In 1909 Cazeneuve again left the Théâtre National Français, but he would no longer enjoy the same success in his career. The growing popularity of the cinema was slowing the advance of theatre in Montreal. He tried his luck in other francophone theatres in the city and even renewed his association with the English-language stage by taking on, among other things, a season at the New Empire Theatre for a few weeks in 1917–18. Since the situation had not improved, he left Montreal for Hollywood around 1919 to begin a new career in motion pictures. Cazeneuve got a few small roles in silent films such as The Queen of Sheba (1921) and The French doll (1923). In 1923 he and Ouimet, who had been living in Los Angeles since 1921, made Why get married?, which proved a failure. Cazeneuve also suggested scenarios for Faust and Maria Chapdelaine, by Louis Hémon*, but these plans did not materialize. A serious illness that would eventually prove fatal forced him to give up the cinema. At the beginning of 1925 he went to Montreal for treatment at the Royal Victoria Hospital. He then returned to Hollywood, but suffered a relapse from which he did not recover. He was so destitute when he died that actor William Farnum had to pay the expenses of his illness and funeral.
Paul Cazeneuve had had an impressive career, producing 300 French, English, and American plays and acting in some 200 roles. His use of American theatrical techniques would revitalize the Quebec stage to such a degree that he is considered one of the founders of French-language theatre in Montreal. Some critics would accuse him of sacrificing dramatic content for the sake of effect, of sometimes changing the structure of plays by blithely abbreviating them, and of ignoring an authentic French repertoire. However, he succeeded thereby in attracting to French theatre a public that had previously been too strongly influenced by the sensationalism of American companies. At a time when Quebec still had no theatre school, Cazeneuve made professionals of amateurs such as Elzéar Hamel, Jean-Paul Filion, Antoine Bailly (known as Antoine Godeau), and Joseph-Sergius Archambault (known as Palmieri). As a person, Cazeneuve was remembered by anglophone and francophone audiences alike for his charm and old-world courtesy. His passing marked the end of the old guard that had transformed the theatre in Montreal and Quebec at the beginning of the 20th century.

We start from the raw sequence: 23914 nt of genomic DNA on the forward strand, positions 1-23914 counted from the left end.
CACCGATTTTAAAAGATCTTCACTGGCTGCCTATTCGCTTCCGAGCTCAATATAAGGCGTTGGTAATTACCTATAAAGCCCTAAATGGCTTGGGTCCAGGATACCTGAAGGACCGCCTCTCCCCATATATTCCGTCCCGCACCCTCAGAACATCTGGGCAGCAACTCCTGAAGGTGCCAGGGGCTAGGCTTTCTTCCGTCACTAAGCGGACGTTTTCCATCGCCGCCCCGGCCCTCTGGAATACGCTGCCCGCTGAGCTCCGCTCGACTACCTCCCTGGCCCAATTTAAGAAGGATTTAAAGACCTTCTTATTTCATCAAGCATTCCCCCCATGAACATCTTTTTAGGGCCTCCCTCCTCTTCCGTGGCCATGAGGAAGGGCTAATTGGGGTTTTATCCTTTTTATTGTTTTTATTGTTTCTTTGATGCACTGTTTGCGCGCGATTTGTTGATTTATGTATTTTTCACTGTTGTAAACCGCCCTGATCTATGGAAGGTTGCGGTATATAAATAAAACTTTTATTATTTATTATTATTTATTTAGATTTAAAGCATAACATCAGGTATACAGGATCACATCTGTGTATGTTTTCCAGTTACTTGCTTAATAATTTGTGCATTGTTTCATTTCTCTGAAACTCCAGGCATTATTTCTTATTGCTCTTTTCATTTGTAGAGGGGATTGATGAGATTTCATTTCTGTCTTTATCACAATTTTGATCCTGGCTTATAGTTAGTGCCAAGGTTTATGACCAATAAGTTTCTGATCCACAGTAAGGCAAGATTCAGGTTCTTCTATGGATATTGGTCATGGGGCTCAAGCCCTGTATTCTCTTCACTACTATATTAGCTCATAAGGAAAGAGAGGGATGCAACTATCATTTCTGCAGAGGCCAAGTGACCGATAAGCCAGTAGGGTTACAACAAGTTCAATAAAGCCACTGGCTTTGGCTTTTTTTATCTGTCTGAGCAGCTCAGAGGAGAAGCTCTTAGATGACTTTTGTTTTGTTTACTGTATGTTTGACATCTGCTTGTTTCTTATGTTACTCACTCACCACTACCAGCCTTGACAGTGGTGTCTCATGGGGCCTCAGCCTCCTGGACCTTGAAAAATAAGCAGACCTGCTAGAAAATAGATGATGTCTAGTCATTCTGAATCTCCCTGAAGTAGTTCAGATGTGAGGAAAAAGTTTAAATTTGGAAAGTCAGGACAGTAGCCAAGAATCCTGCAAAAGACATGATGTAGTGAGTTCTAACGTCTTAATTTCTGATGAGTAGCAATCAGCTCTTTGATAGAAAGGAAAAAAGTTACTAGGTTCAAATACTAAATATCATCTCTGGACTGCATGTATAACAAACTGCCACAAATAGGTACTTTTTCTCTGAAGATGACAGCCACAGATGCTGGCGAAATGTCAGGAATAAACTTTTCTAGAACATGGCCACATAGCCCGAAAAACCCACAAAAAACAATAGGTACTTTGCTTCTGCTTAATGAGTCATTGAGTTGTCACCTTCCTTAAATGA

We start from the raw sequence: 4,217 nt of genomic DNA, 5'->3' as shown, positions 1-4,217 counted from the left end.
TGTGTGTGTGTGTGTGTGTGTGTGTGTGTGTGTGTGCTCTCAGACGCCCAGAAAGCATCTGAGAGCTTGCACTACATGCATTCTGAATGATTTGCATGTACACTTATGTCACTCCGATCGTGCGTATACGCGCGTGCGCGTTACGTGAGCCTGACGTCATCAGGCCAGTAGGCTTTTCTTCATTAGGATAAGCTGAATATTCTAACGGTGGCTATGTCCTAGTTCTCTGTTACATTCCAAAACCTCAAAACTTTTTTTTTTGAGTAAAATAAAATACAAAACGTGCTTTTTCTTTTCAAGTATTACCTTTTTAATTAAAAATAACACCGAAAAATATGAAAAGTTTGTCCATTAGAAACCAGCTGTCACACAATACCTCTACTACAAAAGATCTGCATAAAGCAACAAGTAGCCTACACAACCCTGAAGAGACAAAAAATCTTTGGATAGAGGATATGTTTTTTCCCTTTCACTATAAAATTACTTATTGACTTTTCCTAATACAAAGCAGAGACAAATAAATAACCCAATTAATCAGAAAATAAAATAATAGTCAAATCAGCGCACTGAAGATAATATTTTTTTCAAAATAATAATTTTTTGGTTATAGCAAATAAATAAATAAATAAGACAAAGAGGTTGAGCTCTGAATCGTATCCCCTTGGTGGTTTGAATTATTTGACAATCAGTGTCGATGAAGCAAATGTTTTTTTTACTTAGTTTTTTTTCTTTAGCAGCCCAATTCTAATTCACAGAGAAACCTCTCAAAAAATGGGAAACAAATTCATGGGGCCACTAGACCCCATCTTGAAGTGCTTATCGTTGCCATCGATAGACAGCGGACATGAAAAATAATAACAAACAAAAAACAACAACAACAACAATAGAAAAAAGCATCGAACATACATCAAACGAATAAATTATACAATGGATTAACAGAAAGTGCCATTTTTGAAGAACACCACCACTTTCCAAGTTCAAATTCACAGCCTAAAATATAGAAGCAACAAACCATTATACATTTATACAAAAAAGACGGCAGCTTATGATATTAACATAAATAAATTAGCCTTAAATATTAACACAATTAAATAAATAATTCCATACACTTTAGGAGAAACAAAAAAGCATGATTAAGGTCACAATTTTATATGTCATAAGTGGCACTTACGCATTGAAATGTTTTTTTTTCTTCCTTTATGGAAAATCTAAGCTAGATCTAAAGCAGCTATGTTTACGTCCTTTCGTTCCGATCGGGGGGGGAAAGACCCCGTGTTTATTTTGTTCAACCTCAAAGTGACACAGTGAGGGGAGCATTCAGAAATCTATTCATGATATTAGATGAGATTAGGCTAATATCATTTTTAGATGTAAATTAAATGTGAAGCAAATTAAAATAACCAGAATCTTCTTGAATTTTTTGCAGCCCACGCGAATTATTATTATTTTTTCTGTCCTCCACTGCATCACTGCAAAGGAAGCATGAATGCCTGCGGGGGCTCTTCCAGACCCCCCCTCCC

Arch. Départementales, Haute-Garonne (Toulouse, France), État civil, Revel, 11 mai 1871. ...Bibliothèque Nationale du Québec (Montréal), Div. des coll. spéciales, Programmes de théâtre, 9.19 (Théâtre national français), semaine du 11 mars 1901. ...Gazette (Montreal), 7 Feb. 1899, 16 Feb. 1901. ...Le Monde illustré (Montréal), 30 mars 1901. ...Montreal Daily Star, 27 June 1925. ...Le Passe-Temps (Montréal), 1er juin 1907. ...La Patrie, 9 janv. 1909, 25 juin 1925. ...La Presse, 27 févr., 9 mars 1901; 27 mai, 1er juill. 1905; 12 janv. 1909; 6 août 1910; 25 juin 1925. ...Quebec Daily Mercury, 3 Feb. 1899. ...Le Soleil, 14 sept. 1904. ...Christian Beaucage, Le théâtre à Québec au début du XXe siècle: une époque flamboyante! ([Québec], 1996), 30–34, 70–73, 75–77. ...L.-H. Bélanger, Les Ouimetoscopes: Léo-Ernest Ouimet et les débuts du cinéma québécois (Montréal-Nord, 1978), 206–14. ...Jean Béraud, 350 ans de théâtre au Canada français (Ottawa, 1958), 96. ...Brooks Bushnell, Directors and their films: a comprehensive reference, 1895–1990 (Jefferson, N.C., 1993), 98, 203. ...Denis Carrier, “Le premier directeur artistique du National: Paul Cazeneuve,” L’Annuaire théâtral (Montréal), automne 1987: 153–64. ...Franklin Graham, Histrionic Montreal; annals of the Montreal stage . . . (2nd ed., Montreal, 1902; repr. New York and London, 1969). ...Renée Legris et al., Le théâtre au Québec, 1825–1980: repères et perspectives (Montréal, 1988), 53–58. ...Magill’s survey of cinema – silent films, ed. F. N. Magill et al. (3v., Englewood Cliffs, N.J., 1982), 3: 892–95. ...David Ragan, Who’s who in Hollywood, 1900–1976 (New Rochelle, N.Y., 1976), 572. ...G.-É. Rinfret, Le théâtre canadien d’expression française: répertoire analytique des origines à nos jours (4v., [Montréal], 1975–78), 3: 176–79.